A couple of months ago, I was working at my kitchen table at my laptop, with the door to the backyard open so my cats could come and go. I got up to go into another room, and there, lying quietly on my living room couch, was an old, grey, skinny cat, looking at me somberly.
I had seen this cat around for awhile; he would hang out by my backdoor when I fed my cats and let them out for their potty break. I usually left food out for him because that’s clearly what he had come for. He had a collar on, so I assumed he was someone’s cat and was just trawling for extra food. I didn’t like him very much because he was always fighting with my cats. They hated him. But I’m a softie and I will feed a hungry critter.
He had never let me get anywhere near him, and so we had developed a kind of détente. I fed him, he watched me, and we got along for awhile that way, except when I had to chase him off from fighting with my other cats.
Now, here he was on my couch, starving and barely able to walk.
Long story short: I took him in, fed him, and installed him in his nest in the home office. He had something wrong with his hip, so it pained him to walk, and he would breathe hard even after just a little exertion. But that cat purred. Like crazy. He purred as soon as he saw me in the mornings. He purred when I’d go sit with him in the evenings and watch TV. He’d purr when I had people over and, even though he was deaf, he somehow knew when there was a gathering in the living room, and he’d hobble out to come hang out with us. He was a scrawny old dude with bald ears, one broken tooth, a bump on top of his head, and nicked ears. He looked like he’d just crawled out of a train wreck.
But he was one of the sweetest cats I ever knew.
I called him Greybeard.
Because I’m not particularly financially stable, I put off bringing him to the vet until a kindly family member offered to pay for a checkup. We both knew that the outcome might not be what we hoped for, but he was clearly not well, and we didn’t want him to suffer. I brought him to the free pet checkup event at Petfood Express and they had checked him for a microchip, but they weren't equipped to examine him in the way he needed.
Yesterday, I brought him in to the vet’s, and he was purring as the vet tech examined him. She fell in love with him in a moment.
But the vet was concerned about his breathing problems, and when she x-rayed him, she brought me in to look at the results. The poor guy was very sick, had a mass and a lot of fluid in his abdomen, and the vet feared heart disease. There was also what looked like a BB embedded in his hip, which explained his trouble walking. She looked at me and said “I don’t think he’s going to get better”. At that moment, one of the staff came in and urgently asked for the vet, and she went out. She came back in a second later and beckoned to me. I followed her to the lab, where Greybeard was struggling to breathe. The vet said he was going into cardiac arrest. All of us in the room looked at each other, and I said “I guess it’s time to let him go, then”. Everyone nodded.
I looked at him on that table, fighting hard for life, and burst into tears.
I wanted to be with him at the end, so they brought him in to the exam room, sedated, and I watched as the vet pushed the pink liquid into his vein that would end his life. I watched as his eyes grew dim. The vet said “He’s gone”. I had to know for myself, so I put my hand on his tiny chest, felt a little flutter, and then nothing.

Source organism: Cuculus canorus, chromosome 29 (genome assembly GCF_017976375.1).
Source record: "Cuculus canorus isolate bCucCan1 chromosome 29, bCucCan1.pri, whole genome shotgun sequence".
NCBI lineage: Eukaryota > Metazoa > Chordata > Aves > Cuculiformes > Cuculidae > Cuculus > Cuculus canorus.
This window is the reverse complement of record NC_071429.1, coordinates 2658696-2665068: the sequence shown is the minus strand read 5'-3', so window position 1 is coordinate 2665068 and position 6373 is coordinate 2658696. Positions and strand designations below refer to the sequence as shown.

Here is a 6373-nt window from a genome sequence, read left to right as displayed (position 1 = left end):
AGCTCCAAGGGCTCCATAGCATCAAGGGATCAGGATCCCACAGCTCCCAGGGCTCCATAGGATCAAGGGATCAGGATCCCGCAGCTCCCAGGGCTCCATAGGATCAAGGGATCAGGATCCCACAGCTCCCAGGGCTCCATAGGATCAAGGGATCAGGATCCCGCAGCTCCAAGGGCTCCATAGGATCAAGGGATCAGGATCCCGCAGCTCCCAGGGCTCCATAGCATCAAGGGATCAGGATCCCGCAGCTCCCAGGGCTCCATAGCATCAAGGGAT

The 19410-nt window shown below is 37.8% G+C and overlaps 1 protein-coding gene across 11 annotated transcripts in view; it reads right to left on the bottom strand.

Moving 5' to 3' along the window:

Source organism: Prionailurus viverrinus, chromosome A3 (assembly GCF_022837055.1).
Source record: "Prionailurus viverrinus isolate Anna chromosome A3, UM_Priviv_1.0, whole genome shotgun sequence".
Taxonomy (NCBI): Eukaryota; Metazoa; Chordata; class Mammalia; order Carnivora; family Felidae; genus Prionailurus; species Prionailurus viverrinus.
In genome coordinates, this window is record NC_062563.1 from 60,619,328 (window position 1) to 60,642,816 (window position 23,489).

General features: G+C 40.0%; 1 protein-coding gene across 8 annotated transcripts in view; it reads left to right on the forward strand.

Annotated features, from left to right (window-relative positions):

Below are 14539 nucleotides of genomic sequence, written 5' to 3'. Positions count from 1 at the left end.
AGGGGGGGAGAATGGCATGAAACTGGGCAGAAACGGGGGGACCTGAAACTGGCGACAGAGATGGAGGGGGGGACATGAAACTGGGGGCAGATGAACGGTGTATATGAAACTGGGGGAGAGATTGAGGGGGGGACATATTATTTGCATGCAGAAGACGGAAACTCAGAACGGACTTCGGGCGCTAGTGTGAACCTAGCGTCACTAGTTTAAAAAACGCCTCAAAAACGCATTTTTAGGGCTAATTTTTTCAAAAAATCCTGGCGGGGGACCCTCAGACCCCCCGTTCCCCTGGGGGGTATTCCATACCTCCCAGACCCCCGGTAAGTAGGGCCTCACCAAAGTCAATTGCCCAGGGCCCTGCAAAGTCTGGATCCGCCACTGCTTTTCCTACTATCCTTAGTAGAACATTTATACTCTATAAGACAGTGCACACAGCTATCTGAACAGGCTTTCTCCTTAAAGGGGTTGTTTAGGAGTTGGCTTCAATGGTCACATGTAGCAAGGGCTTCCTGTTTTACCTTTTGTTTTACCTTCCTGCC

And then he was just a corpse; a dead thing you’d find on a road.
I’ve been there before for a cat in this transition – when I came home one evening and found my cat Merlin lying on the floor unable to move his hind legs. I brought him to the emergency vet, who sat on the floor and told me Merlin had thrown a blood clot and recovery would be painful, not guaranteed, and very expensive. So I let him go, too.
I found my other, old, three-legged cat collapsed in a pool of liquid one day after coming home from work. She was already cold.
I was there when my mom’s much beloved cat went missing, and got the phone call when my mom found out from the neighbors that they had found the body – mangled by raccoons – and buried it when she had been out of town. She was devastated.
As a kid, I saw our sweet, loyal Lhasa Apso have a heart attack in the front hallway, and came home from school soon after to find that he had died. I would hear his footsteps in the hallways for years after that.
Love is so challenging because letting go is an inherent part of it. Even positive and expected transitions - like kids growing up and becoming independent - can be hard on us. Yet last night I finally realized how much of a privilege it is to be there for another creature’s transition into whatever happens next.
I’ve known people who have had so much loss in their lives that they refuse to let anyone or anything into their hearts again. I’m like that in certain ways, but for some reason, not with animals. Maybe because I don’t fear that they can hurt me in the terrible ways humans can. The loss I feel when a treasured animal companion dies feels like a tribute to the life that ended, not grief for myself.
I don’t know where Greybeard is now, but I hope he can run and breathe without pain, and that there’s nobody there who would shoot him with a BB. I’m very grateful that he showed up on my couch.
What Is Joy?
Can life really be joyful, even when hard things happen? Maybe not on the surface, but below our pain and fear, below the judgment of ourselves and others, there's a kernel that's an inherent and unstoppable desire to live; to see what happens next. At JATHT, we'll explore life, love, joy, and sorrow and hopefully learn something in the process. Welcome!